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Year : 1993  |  Volume : 59  |  Issue : 2  |  Page : 60-63

Contact sensitivity in palmar hyperkeratotic dermatitis

Correspondence Address:
Y C Minocha

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230 patients presenting with palmar hyperkeratotic dermatitis were investigated by patch tests against various antigens depending upon occupation of the patients. Contact sensitivity was detected in 130 patients comprising of housewives (55), businessmen (20), farmers (15), teachers / clerks / students (13), doctors and nurses (9), factory workers and labourers (8), massons (7) and motor mechanics (3). Vegetables were found to be the most common agents followed by detergents and metals predominantly affecting housewives. Among the vegetables, garlic and onion were the most potent sensitizers whereas nickel was a common sensitizer among metals. Occupational factors were seen to have some influence in relation to the causative agents as indicated by higher positivity of vegetables in housewives; detergents, metals, rubber, leather, plastics in businessmen, teachers, clerks and students; fertilizers or animal foods in farmers; drugs in doctors and nurses and chromium and cobalt in massons.

Keywords: Contact sensitivity, Palmar hyperkeratotic dermatitis, Occupational dermatoses

How to cite this article:
Minocha Y C, Dogra A, Sood V K. Contact sensitivity in palmar hyperkeratotic dermatitis. Indian J Dermatol Venereol Leprol 1993;59:60-3

How to cite this URL:
Minocha Y C, Dogra A, Sood V K. Contact sensitivity in palmar hyperkeratotic dermatitis. Indian J Dermatol Venereol Leprol [serial online] 1993 [cited 2020 Aug 5];59:60-3. Available from:

  Introduction Top

Prolonged and repeated contact with certain agents can induce a reaction pattern on palmar skin manifesting as thickening, scaling and fissuring particularly involving tips, palmar surface of fingers and palms of one or both the hands associated with itching and pain. Such lesions termed as hyperkeratotic palmar eczema can occur either due to physical factors like dryness and friction, irritant reaction or allergic reaction. [1]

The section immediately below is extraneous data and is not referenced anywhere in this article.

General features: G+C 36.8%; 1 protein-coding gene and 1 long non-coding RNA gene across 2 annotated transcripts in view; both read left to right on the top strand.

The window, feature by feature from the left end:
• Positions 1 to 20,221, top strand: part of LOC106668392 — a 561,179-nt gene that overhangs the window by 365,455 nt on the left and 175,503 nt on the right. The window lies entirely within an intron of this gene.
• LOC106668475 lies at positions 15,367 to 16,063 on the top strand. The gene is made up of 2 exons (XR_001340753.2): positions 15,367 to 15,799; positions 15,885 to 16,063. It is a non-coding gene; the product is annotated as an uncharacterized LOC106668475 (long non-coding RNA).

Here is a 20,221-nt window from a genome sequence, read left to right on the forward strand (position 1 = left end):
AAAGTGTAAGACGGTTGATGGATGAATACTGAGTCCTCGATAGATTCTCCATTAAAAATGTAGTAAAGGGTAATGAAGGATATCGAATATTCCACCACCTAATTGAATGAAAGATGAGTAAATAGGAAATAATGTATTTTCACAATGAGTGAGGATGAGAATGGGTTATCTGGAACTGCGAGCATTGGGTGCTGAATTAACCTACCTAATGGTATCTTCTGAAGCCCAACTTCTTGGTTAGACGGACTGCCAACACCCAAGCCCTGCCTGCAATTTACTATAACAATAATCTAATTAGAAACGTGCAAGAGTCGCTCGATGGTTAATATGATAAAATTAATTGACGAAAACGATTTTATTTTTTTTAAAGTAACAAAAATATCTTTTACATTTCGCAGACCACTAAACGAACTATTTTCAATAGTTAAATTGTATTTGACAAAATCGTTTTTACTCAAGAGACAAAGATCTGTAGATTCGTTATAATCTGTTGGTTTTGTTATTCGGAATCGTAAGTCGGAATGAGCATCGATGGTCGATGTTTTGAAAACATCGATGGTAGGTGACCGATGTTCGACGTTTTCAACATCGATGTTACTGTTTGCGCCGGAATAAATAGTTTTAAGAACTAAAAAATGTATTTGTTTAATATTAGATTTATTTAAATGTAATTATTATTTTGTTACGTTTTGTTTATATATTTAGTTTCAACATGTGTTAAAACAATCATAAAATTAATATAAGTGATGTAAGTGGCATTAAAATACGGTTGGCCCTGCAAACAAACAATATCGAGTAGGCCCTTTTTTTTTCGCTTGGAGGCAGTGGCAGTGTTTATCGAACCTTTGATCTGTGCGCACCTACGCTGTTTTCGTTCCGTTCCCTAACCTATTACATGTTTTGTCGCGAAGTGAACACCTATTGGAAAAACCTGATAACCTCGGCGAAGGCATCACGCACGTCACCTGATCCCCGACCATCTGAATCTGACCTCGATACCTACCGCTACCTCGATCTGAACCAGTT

Patterns of distribution of the lesions as a result of allergic contact dermatitis depend largely upon the causative agents pertaining to the habits, activities and occupation of an individual providing valuable clues for establishing the cause by patch testing. [2]

Although, contact dermatitis of hands has been studied extensively by various worker s [3],[4],[5],[6] this study was conducted to assess the role of contact sensitivity in patients presenting mainly with palmar hyperkeratotic lesions.

  Material and Methods Top

230 patients presenting with hyperkeratosis and fissuring over palms were selected from out patient department of Dermatology at Dayanand Medical College, Ludhiana. After recording detailed history and clinical examination with particular reference to occupation, types of agents handled during' daily routines of working and habits, distribution patterns and types or lesions; KOH examination of scrapings from the lesions was carried out in all the patients to rule out dermatomycosis.

Patch tests were done with vegetables, detergents, metals and other agents depending upon the occupation, as per procedures and recommendations made by Pasricha. [2]

  Results Top

Out of 230 patients presenting with hyperkeratotic lesions over palmar aspects of hands, 130 patients showed positive patch tests as depicted in Table I.

In the remaining 100 patients the lesions were ascribed to occur due to physical factors of friction and dryness or irritant reaction : vegetables (50), detergents (48) and metals (34) were detected to be causative agents in a large majority of patients. All the 50 patients showing positive patch test with various vegetables were housewives. Majority of them (75%) being in the age group of 21­-40 years. Among the vegetables, sensitivity to garlic was found in 36 patients followed by onion (10), potato (9), lady's finger (9), green chilly (8), Tinda (7), ginger (5), brinjal (4), peas (4), Arbi (3), gourd (3), beans (3), radish (3), carrot (2), Shalgam (1), Simla mirch (1), cauliflower (1). Multiple sensitivity was commonly seen within the group as well as with other groups like detergents and metals etc.

Detergent sensitivity was also seen commonly in housewives (30) followed by businessmen (7), farmers (4), teachers, clerks, students (4). Among the metals, nickel sensitivity was seen in 16 out of 34 patients, being more common in housewives (13) followed by businessmen (2) and motor mechanic (1). Other metals (cobalt, ferric chloride and aluminium) were detected to be positive in 2 businessmen each, respectively. Three factory workers and 1 farmer showed sensitivity to ferric chloride, whereas chromate sensitivity was detected in all the 7 massons, 2 of them also being sensitive to cobalt.